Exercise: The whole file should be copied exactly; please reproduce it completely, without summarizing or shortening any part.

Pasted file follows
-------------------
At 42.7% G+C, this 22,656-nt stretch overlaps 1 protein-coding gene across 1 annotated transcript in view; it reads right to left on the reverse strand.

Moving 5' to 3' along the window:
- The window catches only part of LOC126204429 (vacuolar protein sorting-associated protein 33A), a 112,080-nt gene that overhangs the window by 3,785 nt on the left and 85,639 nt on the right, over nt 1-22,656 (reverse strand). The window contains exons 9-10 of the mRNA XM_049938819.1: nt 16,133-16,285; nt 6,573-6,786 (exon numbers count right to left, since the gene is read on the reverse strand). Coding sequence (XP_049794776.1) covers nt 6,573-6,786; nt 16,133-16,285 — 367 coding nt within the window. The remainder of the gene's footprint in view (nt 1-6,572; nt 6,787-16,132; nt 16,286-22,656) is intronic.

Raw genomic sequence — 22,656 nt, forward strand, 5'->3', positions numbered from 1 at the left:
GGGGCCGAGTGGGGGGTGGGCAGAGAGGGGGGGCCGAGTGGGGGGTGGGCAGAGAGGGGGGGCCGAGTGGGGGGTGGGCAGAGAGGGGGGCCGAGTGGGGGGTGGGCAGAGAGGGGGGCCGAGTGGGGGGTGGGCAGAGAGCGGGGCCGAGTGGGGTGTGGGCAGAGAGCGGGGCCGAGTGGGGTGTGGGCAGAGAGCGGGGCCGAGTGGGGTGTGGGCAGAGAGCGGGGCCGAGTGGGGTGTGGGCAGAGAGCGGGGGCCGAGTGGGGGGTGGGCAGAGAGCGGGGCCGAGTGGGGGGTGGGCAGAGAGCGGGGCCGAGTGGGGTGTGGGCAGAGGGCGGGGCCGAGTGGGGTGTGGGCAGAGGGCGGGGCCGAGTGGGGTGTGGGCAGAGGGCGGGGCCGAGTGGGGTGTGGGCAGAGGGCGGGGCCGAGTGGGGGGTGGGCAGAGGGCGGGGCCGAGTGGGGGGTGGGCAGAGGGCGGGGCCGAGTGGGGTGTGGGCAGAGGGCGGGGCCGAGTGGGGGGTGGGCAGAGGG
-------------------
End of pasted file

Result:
At 42.7% G+C, this 22,656-nt stretch overlaps 1 protein-coding gene across 1 annotated transcript in view; it reads right to left on the reverse strand.

Moving 5' to 3' along the window:
- The window catches only part of LOC126204429 (vacuolar protein sorting-associated protein 33A), a 112,080-nt gene that overhangs the window by 3,785 nt on the left and 85,639 nt on the right, over nt 1-22,656 (reverse strand). The window contains exons 9-10 of the mRNA XM_049938819.1: nt 16,133-16,285; nt 6,573-6,786 (exon numbers count right to left, since the gene is read on the reverse strand). Coding sequence (XP_049794776.1) covers nt 6,573-6,786; nt 16,133-16,285 — 367 coding nt within the window. The remainder of the gene's footprint in view (nt 1-6,572; nt 6,787-16,132; nt 16,286-22,656) is intronic.

Raw genomic sequence — 22,656 nt, forward strand, 5'->3', positions numbered from 1 at the left:
GGGGCCGAGTGGGGGGTGGGCAGAGAGGGGGGGCCGAGTGGGGGGTGGGCAGAGAGGGGGGGCCGAGTGGGGGGTGGGCAGAGAGGGGGGCCGAGTGGGGGGTGGGCAGAGAGGGGGGCCGAGTGGGGGGTGGGCAGAGAGCGGGGCCGAGTGGGGTGTGGGCAGAGAGCGGGGCCGAGTGGGGTGTGGGCAGAGAGCGGGGCCGAGTGGGGTGTGGGCAGAGAGCGGGGCCGAGTGGGGTGTGGGCAGAGAGCGGGGGCCGAGTGGGGGGTGGGCAGAGAGCGGGGCCGAGTGGGGGGTGGGCAGAGAGCGGGGCCGAGTGGGGTGTGGGCAGAGGGCGGGGCCGAGTGGGGTGTGGGCAGAGGGCGGGGCCGAGTGGGGTGTGGGCAGAGGGCGGGGCCGAGTGGGGTGTGGGCAGAGGGCGGGGCCGAGTGGGGGGTGGGCAGAGGGCGGGGCCGAGTGGGGGGTGGGCAGAGGGCGGGGCCGAGTGGGGTGTGGGCAGAGGGCGGGGCCGAGTGGGGGGTGGGCAGAGGG